Today, Amazon released the Kindle. It really looks like a great device. The problem is, it is very limited is some serious ways.
- You can only use it to purchase e-books from Amazon.
- Books purchased from the Kindle store are ONLY readable on the Kindle. No desktop access.
- It’s expensive. (To be fair, this is a limitation of pretty much all ebook readers)
- It does not seem to support any file formats other than Word, images, and text for manual upload.
That last one is really what kills the deal for me. I want to be able to upload multiple word processor formats, at least. PDF is pretty important as well. It would be nice if one could use their MobiPocket, Reader, or OpenEBook documents on it. I just can’t see spending that kind of money on a piece of hardware that is 100% locked in to a particular vendor’s service. if the reader were $100, and you could only buy e-books from Amazon, I would probably ask them to sign me up.
I like e-books. I have read a ton of them on my PDA. I do not have a negative reaction to reading on an electronic device instead of paper, as long as it is comfortable. That’s why an e-book reader or my PDA will always win over reading on my desktop, or even my laptop. With one of those small devices, I can lay on my back, squirm around, and generally act just like I am using a paperback book. The problem with the readers is the crazy expense. An Asus Eee PC is the same cost as the Amazon Kindle, and not much bigger. It also does other stuff. Yes, the Kindle, and it’s relatives like the Sony Reader are better for the purpose of reading a e-book, but is it enough better that I need to spend that kind of money on it? I just don’t know.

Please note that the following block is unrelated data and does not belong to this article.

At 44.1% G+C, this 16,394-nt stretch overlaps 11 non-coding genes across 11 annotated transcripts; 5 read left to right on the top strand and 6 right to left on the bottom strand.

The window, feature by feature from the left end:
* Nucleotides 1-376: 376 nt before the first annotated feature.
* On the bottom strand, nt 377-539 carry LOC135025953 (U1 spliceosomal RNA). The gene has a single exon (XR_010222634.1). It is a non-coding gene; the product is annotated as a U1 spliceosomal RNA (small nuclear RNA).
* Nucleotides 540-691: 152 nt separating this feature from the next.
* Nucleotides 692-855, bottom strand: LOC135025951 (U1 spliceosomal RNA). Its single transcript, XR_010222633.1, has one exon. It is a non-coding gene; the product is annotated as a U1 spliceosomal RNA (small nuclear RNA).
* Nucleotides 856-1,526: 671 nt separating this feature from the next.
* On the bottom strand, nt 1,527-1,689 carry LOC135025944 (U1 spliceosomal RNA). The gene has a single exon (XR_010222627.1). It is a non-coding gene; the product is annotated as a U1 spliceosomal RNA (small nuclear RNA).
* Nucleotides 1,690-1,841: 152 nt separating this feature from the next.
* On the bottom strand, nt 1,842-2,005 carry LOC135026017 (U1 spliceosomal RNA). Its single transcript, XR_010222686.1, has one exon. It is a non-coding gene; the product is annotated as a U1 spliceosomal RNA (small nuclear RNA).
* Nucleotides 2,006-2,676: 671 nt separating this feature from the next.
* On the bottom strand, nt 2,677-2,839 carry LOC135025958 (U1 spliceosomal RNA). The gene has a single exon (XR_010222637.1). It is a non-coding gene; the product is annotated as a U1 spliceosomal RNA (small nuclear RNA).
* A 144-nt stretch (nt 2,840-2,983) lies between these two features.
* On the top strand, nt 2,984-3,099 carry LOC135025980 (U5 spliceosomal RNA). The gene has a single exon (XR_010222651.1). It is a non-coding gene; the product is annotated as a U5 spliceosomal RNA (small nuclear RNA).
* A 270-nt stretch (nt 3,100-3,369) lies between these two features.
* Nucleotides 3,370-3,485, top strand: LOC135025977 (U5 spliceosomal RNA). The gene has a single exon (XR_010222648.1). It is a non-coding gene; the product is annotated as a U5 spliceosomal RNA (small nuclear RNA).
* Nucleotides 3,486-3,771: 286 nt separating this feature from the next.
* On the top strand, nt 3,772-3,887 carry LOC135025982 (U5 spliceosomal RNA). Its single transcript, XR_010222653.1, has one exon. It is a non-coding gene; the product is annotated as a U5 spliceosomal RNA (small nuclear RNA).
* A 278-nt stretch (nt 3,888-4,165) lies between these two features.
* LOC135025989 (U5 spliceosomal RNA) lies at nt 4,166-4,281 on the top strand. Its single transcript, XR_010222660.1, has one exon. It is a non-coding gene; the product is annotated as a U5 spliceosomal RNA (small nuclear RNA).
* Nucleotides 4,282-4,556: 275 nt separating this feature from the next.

I would love to see an e-book reader that just reads ebooks. I don’t care about MP3 compatibility. I don’t care about audio. (I am glad that there are e-books with audio so the visually impaired can have a text reader, but I would love to buy a version without it.) I don’t care if it doesn’t have EV-DO or wi-fi. As long as it can connect to my PC and I can load books on it, and then it will show them to me, I’m fine.
I had originally balked at the cost of e-books, before I figured out how to read them on my PDA. Now, I haven’t got an issue with it at all. I do not think that an e-book is inherently any less valuable. So, if I am the sort of reader (and I am) who reads hardbacks of my favorite books, or books that are only available in trade paperback, they definitely represent a savings. That is one think that the Kindle seems to have going for it. New releases and the like are only $9.99, which could pay for the reader in fairly short order. It would take a bit longer to do the same for one of the less locked down readers, but you would still justify the expense in a year or so if you read a lot of new books. You can also keep your books pretty much forever, since there are no space constraints. (Or at least, not many.)
Dragonsept Arts and Publishing will be 100% about e-books for our literary endeavors. Of course, for our purposes it gets even easier, since we are not worried about DRM. Open formats and multiple formats will not be an issue for us, until we run out of space on the server. I have been checking out OpenBerg Lector for open e-book reading. If you have .LIT books that you would like to read on non-Microsoft platforms or software, take a gander at Convert Lit.
In the final analysis, I want an e-book reader. I want it to be open enough to use my e-books from multiple retailers, and to support open format e-books as well. I would like it to not cost the same as an ultraportable laptop. But I definitely want one.
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